Discussion on the Amendment of Numeric Values in Claims

When amending the scope of a claim by narrowing the range of the numeric values, such as narrowing the range of “0.001~2wt%” to “0.1~1wt%” in a claim, intuitively the scope of the claim is narrowed and such amendment seems to be acceptable. However, a simple amendment by narrowing the range of the numeric values in […]

When amending the scope of a claim by narrowing the range of the numeric values, such as narrowing the range of “0.001~2wt%” to “0.1~1wt%” in a claim, intuitively the scope of the claim is narrowed and such amendment seems to be acceptable. However, a simple amendment by narrowing the range of the numeric values in a claim may be deemed to have extended beyond the scope of the original specification and cannot be supported by the original specification therefore.

According to Article 22.II of the Patent Act in Taiwan “Except for correction of translation errors, any amendment shall not extend beyond the scope of content disclosed in the description, claim(s), or drawing(s) as filed.” Furthermore, “Substantive Examination Guidelines for Invention Patent” in Taiwan gives some examples to illustrate the rules of amending the range of the numeric values in claims.

One of the examples in “Substantive Examination Guidelines for Invention Patent” describes that the range of condition for the chemical reaction is pH=6~12 as mentioned in the claim and the embodiment in the specification mentions that the range of preferable condition for the chemical reaction is pH=6~8. If the technical feature pH=10~12” has been disclosed by the prior art, it is allowable to amend the condition in the claim from “pH=6~12” to “pH=6~8” since the specification has disclosed the condition pH=6~8. However, it is not allowed to amend the condition in the claim from “pH=6~12” to “pH=6~9” since the specification does not describe “the range of condition for the chemical reaction is pH=6~9” clearly.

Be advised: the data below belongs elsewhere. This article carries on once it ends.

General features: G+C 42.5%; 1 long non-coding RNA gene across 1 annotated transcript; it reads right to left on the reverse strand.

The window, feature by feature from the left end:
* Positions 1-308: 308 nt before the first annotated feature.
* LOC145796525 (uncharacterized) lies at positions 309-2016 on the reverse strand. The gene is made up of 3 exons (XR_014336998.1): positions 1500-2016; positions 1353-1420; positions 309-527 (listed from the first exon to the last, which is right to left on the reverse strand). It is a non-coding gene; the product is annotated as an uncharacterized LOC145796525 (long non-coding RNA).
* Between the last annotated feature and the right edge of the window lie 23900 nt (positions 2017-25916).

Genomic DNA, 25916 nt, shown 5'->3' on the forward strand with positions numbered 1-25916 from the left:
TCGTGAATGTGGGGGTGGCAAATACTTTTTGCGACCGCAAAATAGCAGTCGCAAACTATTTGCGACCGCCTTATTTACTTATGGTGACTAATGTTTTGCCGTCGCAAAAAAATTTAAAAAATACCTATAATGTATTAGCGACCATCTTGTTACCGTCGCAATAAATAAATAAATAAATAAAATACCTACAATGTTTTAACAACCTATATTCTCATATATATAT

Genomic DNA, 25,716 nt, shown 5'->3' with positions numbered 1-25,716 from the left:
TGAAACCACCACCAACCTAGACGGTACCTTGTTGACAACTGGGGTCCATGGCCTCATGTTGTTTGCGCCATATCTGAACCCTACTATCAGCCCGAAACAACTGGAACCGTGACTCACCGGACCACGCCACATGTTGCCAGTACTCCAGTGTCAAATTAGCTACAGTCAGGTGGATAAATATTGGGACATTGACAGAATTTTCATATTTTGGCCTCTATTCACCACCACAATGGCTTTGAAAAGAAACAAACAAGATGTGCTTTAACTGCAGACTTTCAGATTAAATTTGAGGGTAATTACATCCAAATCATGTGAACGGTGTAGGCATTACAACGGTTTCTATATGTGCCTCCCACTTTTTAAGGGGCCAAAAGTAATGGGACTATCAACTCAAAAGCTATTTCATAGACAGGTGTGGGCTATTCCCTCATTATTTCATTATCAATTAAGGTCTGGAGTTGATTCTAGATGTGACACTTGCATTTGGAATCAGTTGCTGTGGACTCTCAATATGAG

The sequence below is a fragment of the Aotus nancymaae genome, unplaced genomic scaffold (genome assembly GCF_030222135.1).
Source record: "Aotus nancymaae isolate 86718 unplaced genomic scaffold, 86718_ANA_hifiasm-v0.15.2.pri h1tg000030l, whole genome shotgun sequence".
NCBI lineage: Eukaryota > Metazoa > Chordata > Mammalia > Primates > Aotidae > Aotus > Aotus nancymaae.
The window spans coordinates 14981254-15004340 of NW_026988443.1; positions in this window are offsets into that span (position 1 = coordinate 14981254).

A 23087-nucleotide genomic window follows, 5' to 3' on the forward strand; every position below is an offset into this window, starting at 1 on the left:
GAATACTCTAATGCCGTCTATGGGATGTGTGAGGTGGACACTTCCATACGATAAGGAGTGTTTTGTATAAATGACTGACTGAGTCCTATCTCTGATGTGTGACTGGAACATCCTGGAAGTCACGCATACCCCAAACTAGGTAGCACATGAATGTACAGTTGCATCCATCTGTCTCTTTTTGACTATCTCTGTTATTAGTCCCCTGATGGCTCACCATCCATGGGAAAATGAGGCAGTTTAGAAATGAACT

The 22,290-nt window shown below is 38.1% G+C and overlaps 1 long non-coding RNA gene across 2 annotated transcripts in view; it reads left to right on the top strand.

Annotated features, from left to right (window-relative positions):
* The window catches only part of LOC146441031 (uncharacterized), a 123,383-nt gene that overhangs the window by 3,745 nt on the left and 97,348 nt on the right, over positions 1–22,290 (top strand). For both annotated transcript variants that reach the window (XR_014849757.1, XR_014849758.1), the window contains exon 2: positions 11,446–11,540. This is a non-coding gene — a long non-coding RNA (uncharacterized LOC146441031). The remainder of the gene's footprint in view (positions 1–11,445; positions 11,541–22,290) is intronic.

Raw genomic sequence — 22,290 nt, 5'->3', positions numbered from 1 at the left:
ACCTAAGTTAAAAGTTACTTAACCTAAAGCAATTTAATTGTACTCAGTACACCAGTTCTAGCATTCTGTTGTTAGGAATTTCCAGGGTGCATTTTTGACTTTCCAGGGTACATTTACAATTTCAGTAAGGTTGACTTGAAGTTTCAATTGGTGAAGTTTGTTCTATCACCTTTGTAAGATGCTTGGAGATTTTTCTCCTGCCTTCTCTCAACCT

The critical point is whether the numeric value is disclosed and substantively supported by the specification or not. From the previous example, the specification does not disclose the technical feature and the effect that “the condition for the chemical reaction is pH=9”. In general, if an invention needs to be defined by numeric values in order to be distinguished from the prior arts, the said invention usually belongs to the technical fields which are more unpredictable. On the other hand, if the range of an invention is predictable, merely changing the range would be deemed to lack an inventive step. Hence, if a claim of an invention is defined by a range of numeric values, the content of the specification thereof should at least illustrate the connection between the numeric values with upper and lower limits and the special effects which the invention achieves.

A claim should be substantively supported by the specification, which means the specification should describe the claimed technical features and the effects to be achieved. On the contrary, if the specification merely describes various numeric values but does not mention the features and the effects thereof, it would merely be “formally” instead of “substantively” supported by the specification. Although whether a claim is substantively supported by the specification or not depends on the examiner’s point of view in a certain extent, a claim which is “formally” supported by the specification is not consequentially allowable under the practice in Taiwan according to our experience.

Conclusion
The scope of the amended claim is beyond the scope of the specification, claims or drawings.

Explanation
The specification, claims or drawings do not describe the value of 0.1wt % or 1wt %. Furthermore, the range is not specified to “0.1~1wt %”. Hence, the amended range “0.1~1wt %” cannot be directly and unambiguously derived from what is disclosed in the specification, claims or drawings as filed. The said amendment will cause new matters.

Delivered by: Sandy WANG (Ms.) / Senior Partner
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